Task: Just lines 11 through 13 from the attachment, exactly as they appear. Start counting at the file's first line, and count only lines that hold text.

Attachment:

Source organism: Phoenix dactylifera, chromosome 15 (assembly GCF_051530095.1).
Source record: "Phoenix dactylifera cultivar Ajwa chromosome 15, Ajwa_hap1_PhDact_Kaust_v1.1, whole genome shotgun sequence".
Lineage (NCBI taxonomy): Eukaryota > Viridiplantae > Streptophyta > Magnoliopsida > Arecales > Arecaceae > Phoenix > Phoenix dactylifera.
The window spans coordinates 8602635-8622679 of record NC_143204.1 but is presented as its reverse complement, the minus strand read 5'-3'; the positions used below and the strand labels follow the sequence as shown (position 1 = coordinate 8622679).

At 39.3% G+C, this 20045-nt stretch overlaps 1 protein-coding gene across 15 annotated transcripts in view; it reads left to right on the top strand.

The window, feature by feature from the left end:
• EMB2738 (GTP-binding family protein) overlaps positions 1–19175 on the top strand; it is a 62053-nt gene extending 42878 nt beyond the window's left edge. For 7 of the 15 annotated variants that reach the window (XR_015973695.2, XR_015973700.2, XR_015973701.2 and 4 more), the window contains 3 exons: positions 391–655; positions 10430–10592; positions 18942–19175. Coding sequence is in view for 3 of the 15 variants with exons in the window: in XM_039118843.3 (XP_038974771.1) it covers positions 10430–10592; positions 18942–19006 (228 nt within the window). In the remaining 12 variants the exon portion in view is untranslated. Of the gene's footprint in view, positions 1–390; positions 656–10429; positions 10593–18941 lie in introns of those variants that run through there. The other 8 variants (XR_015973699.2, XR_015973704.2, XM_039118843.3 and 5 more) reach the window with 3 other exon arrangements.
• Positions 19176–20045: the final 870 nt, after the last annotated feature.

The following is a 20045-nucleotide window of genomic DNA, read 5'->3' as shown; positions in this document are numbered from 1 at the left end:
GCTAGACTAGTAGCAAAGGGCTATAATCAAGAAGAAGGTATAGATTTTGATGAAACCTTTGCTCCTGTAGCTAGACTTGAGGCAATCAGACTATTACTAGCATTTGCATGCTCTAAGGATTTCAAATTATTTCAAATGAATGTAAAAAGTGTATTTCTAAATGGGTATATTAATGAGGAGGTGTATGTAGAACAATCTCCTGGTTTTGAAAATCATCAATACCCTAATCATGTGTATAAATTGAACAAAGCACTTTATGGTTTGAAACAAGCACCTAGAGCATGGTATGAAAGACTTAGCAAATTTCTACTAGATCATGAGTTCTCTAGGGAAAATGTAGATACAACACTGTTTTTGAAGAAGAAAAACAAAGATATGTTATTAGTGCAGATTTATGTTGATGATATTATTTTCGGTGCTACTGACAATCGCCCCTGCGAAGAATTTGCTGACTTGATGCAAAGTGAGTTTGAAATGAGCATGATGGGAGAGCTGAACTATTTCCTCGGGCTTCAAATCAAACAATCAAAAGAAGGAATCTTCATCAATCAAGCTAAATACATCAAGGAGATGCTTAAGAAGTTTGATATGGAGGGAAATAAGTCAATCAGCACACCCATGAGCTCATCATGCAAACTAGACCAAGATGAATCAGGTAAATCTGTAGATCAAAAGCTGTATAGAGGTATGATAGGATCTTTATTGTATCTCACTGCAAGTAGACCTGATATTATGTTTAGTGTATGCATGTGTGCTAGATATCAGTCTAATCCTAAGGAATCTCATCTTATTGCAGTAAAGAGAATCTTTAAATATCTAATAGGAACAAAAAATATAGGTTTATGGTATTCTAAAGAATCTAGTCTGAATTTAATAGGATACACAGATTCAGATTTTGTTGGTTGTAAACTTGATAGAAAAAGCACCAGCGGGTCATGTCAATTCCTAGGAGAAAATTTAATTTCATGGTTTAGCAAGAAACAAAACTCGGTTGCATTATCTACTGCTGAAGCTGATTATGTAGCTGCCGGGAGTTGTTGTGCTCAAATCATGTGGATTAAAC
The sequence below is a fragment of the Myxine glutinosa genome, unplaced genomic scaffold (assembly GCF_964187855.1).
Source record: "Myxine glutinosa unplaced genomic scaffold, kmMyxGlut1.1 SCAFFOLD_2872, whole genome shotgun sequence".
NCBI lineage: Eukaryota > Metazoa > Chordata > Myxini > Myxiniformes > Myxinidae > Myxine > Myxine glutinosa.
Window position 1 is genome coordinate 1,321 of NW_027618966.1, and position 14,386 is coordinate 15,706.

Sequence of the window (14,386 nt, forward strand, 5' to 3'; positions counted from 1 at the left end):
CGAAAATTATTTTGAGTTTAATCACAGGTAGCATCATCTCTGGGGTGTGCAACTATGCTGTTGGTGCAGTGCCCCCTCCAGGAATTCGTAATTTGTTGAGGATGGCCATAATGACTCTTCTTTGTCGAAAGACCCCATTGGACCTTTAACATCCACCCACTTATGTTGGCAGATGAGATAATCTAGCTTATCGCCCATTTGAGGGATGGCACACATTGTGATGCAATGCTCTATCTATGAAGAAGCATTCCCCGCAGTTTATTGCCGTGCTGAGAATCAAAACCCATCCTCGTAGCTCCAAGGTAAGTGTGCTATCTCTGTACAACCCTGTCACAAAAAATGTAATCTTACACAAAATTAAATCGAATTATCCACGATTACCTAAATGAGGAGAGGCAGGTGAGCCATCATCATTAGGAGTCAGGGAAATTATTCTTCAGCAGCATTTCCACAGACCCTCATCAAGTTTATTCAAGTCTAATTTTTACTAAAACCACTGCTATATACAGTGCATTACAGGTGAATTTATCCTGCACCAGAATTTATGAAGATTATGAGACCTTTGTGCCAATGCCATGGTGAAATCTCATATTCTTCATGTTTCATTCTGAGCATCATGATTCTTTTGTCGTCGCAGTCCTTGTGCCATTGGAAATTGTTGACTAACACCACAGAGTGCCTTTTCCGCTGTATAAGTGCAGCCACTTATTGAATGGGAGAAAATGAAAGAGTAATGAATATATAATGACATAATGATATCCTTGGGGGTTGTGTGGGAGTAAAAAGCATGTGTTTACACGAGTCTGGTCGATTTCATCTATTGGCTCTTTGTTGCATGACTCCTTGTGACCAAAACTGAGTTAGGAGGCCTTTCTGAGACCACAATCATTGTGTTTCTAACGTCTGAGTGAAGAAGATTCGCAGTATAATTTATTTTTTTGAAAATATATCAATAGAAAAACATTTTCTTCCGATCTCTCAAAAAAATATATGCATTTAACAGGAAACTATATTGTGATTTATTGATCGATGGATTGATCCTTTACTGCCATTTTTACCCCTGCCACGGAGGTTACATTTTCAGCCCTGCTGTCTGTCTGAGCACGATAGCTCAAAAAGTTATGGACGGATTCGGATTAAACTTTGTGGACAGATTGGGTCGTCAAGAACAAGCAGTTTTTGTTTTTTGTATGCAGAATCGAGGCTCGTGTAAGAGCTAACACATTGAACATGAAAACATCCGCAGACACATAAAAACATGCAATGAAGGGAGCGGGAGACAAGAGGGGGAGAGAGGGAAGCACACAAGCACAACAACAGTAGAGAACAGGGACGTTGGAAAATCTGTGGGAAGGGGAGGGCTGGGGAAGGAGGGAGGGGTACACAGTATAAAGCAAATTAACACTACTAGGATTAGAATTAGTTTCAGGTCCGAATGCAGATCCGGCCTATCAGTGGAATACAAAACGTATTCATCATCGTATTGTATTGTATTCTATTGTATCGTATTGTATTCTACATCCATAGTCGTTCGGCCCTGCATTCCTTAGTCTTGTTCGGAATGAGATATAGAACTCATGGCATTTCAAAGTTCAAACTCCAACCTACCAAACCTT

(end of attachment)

The sequence below is a fragment of the Myxine glutinosa genome, unplaced genomic scaffold (assembly GCF_964187855.1).
Source record: "Myxine glutinosa unplaced genomic scaffold, kmMyxGlut1.1 SCAFFOLD_2872, whole genome shotgun sequence".
NCBI lineage: Eukaryota > Metazoa > Chordata > Myxini > Myxiniformes > Myxinidae > Myxine > Myxine glutinosa.